Years ago, a friend of mine named Dan shared with me about a near death experience (NDE) that he had. As he reconstructed the story of a horrific car accident that landed him on an operating table, he started to relay an encounter of being in the upper corner of the room with an angelic being watching the doctors operate on him.
SHARING HIS EXPERIENCE
When He came out of anesthesia later, to the doctor’s surprise, he was able to share lucid details of what happened during the surgery. As I listened to Dan, my skeptical spidey senses tingling, yet because Dan was a trusted friend, I knew he wasn’t fabricating his story. Many people have had similar stories like Dan’s. Stories of seeing Jesus, angels, loved ones, a bright light, hearing heavenly music or experiencing a comforting sensation. Some people have also shared haunting stories of seeing or experiencing the agonies of hell.
- Were these experiences real?
- Were they hallucinations?
- Were they dreams?
- Are they indications of a person’s eternal security?
The ultimate answer is that we do not know. The line between life and death, mortality and immortality, earthly and heavenly is very mysterious. As with all information related to the afterlife, we need to be cautious with all NDE reports. No experience, no matter how supernatural or sensational, should trump biblical truth. Some of these NDE may have been real, spiritual and from the Lord or perhaps they were imagined. Do we see any NDE in the Bible? What do we see in the Bible related to NDE?
Some people point to Peter’s vision in Acts 10 or Paul’s vision of heaven in 2 Corinthians 12 or John’s vision of Revelation as evidence of NDE. The problem with those examples is that although they were indeed supernatural visions, they were not given as they were dying but while they were alive. One verse often referenced in support of a NDE is the stoning of Stephen in Acts 7:55 as Stephen proclaims that he sees the heaven’s open up and Jesus standing in heaven. This is chronologically in error because Stephen was not dying at the moment of his vision and was not killed until the people took him out of the city and stoned him in verse 58.
We obviously see others having visions of heaven in Scripture in Daniel, Isaiah, and John. What I find interesting is that these and other similar visions focused on the glory of God rather than on other people. They relayed the sense of God’s majesty not, “I saw Grandma there”. They were emotionally overcome by their experience. Isaiah was overwhelmed with a sense of impurity in God’s presence (Isaiah 6:5), Ezekiel fell face to the ground (Ezekiel 1:28) and the Apostle John fell down in fear as well (Revelation 1:17). These biblical accounts stand in contrast to much of what we hear today from those who have a NDE. That does not necessarily mean that God has not nor would not grant what we have reported, but we do not want to be naïve and simply embrace sensational reports of supernatural experiences without having a biblical foundation to sift and evaluate them.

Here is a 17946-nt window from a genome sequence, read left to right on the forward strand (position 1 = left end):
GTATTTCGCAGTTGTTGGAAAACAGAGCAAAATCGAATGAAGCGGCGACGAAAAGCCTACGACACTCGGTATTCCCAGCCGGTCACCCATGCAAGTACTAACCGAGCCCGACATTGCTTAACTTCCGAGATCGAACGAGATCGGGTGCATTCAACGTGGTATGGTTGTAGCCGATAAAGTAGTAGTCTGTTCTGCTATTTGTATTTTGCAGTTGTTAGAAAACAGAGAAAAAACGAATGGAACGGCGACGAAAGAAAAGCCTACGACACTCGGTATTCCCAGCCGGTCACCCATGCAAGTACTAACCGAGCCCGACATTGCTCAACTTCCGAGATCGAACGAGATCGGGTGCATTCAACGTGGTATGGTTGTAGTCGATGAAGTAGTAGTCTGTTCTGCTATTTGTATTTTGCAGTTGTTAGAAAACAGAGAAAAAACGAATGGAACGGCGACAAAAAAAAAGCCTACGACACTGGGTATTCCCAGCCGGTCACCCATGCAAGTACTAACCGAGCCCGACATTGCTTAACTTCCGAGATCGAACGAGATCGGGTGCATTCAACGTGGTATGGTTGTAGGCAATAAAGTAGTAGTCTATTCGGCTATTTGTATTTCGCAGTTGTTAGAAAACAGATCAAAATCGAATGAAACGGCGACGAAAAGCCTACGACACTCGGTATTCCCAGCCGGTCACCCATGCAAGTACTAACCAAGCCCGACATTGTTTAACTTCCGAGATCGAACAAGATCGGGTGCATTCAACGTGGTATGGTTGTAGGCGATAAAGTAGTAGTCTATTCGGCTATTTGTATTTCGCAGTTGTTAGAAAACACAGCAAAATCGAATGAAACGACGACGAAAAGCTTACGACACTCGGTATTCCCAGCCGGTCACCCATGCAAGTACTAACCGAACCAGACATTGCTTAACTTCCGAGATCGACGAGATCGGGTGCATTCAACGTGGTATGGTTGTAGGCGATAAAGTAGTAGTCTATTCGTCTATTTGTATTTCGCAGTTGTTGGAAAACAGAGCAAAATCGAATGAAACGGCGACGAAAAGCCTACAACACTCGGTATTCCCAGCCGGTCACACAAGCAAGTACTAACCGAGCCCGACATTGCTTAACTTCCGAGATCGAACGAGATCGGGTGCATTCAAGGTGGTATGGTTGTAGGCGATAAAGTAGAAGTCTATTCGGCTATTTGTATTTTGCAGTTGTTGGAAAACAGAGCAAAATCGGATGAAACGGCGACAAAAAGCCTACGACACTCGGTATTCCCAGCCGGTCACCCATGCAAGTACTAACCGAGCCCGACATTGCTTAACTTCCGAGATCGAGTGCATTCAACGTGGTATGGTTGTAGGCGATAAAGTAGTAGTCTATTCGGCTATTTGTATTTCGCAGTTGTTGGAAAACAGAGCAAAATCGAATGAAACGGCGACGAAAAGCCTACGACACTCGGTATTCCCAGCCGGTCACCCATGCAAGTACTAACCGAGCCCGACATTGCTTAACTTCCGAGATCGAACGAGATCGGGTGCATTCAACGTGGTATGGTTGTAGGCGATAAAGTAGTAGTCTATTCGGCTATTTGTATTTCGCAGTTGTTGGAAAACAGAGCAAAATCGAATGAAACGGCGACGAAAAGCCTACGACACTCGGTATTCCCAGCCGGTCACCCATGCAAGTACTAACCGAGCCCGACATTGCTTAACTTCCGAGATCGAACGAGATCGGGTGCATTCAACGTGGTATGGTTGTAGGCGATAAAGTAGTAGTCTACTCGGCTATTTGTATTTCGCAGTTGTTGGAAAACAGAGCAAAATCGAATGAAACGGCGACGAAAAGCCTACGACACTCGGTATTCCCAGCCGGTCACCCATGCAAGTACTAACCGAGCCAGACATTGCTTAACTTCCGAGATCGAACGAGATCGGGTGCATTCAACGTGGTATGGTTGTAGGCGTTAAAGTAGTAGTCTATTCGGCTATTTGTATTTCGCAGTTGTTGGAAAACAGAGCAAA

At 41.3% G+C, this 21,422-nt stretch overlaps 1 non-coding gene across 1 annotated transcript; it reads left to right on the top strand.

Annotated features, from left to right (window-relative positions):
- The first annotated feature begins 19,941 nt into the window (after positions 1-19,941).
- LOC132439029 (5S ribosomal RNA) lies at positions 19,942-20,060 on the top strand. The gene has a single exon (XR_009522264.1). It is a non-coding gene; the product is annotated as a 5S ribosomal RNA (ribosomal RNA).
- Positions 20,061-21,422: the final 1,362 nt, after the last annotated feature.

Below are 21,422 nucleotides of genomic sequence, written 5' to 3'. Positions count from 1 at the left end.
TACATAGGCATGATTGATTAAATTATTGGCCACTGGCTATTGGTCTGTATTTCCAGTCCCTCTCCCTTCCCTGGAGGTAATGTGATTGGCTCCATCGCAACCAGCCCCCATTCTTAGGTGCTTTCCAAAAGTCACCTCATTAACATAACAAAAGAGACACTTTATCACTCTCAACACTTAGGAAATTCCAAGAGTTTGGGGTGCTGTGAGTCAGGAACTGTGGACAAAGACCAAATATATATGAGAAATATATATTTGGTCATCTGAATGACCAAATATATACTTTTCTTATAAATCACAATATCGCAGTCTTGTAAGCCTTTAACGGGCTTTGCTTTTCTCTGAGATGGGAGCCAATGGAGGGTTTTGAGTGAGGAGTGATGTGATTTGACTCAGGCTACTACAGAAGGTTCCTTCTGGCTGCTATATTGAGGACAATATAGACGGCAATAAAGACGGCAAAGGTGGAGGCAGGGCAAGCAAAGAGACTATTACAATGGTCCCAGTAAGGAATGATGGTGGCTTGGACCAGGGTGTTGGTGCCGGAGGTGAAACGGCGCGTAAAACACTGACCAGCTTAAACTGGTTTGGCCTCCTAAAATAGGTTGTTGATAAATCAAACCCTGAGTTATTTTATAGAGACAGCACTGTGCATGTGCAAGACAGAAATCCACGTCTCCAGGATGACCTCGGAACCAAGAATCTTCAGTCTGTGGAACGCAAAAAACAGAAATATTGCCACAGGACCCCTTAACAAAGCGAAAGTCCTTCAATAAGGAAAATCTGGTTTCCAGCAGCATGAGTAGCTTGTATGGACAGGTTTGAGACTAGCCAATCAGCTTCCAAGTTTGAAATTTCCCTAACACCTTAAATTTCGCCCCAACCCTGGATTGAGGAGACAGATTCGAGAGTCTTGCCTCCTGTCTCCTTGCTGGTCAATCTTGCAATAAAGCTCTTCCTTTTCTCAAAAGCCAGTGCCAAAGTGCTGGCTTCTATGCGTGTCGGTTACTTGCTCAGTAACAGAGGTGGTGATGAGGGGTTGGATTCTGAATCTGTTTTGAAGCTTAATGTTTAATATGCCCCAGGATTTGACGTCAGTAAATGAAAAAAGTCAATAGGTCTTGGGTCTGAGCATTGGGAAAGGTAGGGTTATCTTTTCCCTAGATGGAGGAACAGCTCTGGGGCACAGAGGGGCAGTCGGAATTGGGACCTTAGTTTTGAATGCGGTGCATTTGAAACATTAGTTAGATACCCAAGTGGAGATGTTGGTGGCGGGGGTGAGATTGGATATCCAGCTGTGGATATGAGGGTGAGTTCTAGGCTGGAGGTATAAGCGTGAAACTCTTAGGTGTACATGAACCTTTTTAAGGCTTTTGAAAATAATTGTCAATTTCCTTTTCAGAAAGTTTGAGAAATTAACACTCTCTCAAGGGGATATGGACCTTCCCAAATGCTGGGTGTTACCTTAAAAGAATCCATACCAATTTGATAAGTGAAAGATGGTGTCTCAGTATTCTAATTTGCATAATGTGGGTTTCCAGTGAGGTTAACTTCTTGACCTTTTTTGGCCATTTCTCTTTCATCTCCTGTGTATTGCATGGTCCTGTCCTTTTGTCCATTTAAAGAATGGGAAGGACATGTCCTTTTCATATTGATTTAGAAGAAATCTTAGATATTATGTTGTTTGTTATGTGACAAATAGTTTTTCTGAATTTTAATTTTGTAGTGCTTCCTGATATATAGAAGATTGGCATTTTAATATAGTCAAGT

A good example of why to be cautious is the case of Alex Malarchy and his 2010 book, The Boy Who Came Back From Heaven. Alex and his father wrote the book 6 years after a car accident landed Alex in the hospital with a 2 month coma. When he awoke from the come, Alex had a story of going to heaven and having conversations with Jesus. The book flew off the bookshelves. In January of this year, Alex recanted of his story. In an open letter he stated: “I said I went to heaven because I thought it would get me attention. When I made the claims I did, I had never read the Bible… The Bible is the only source of truth. Anything written by man cannot be infallible.”
Another caution for us with NDE is to keep in mind that the devil does disguises himself as an angel of light (2 Corinthians 11:44) and tries to counterfeit God’s work. Anytime someone reports that they had a supernatural experience, we do not want to be too quick to assume it must be from God.
A CAUTIOUS APPROACH
Ultimately we cannot be dogmatic about whether NDE are real or not. A healthy stance would be to initially be cautious and skeptical yet have a degree of openness to God possibly allowing such experiences as a means to reinforce the reality of heaven and hell, of man’s soul and of our need to hear and believe in the gospel of Jesus Christ.
The more important issue for us is not the near death experience but the death experience. Do we know for sure that we are going to spend eternity with Christ after this life (1 John 5:13)? That was the case for my friend Dan. Dan had an accident last year and fell. He did not survive his injuries. Although his family mourned the loss of their husband and father, they were comforted by His faith in Christ and great love for Jesus. They know that he is in the presence of the Lord, not as a vision or NDE, but as a reality. How about you? How about your family, friends, co-workers and neighbors? Let’s not get distracted by that which is sensational, but stay focused on that which is real.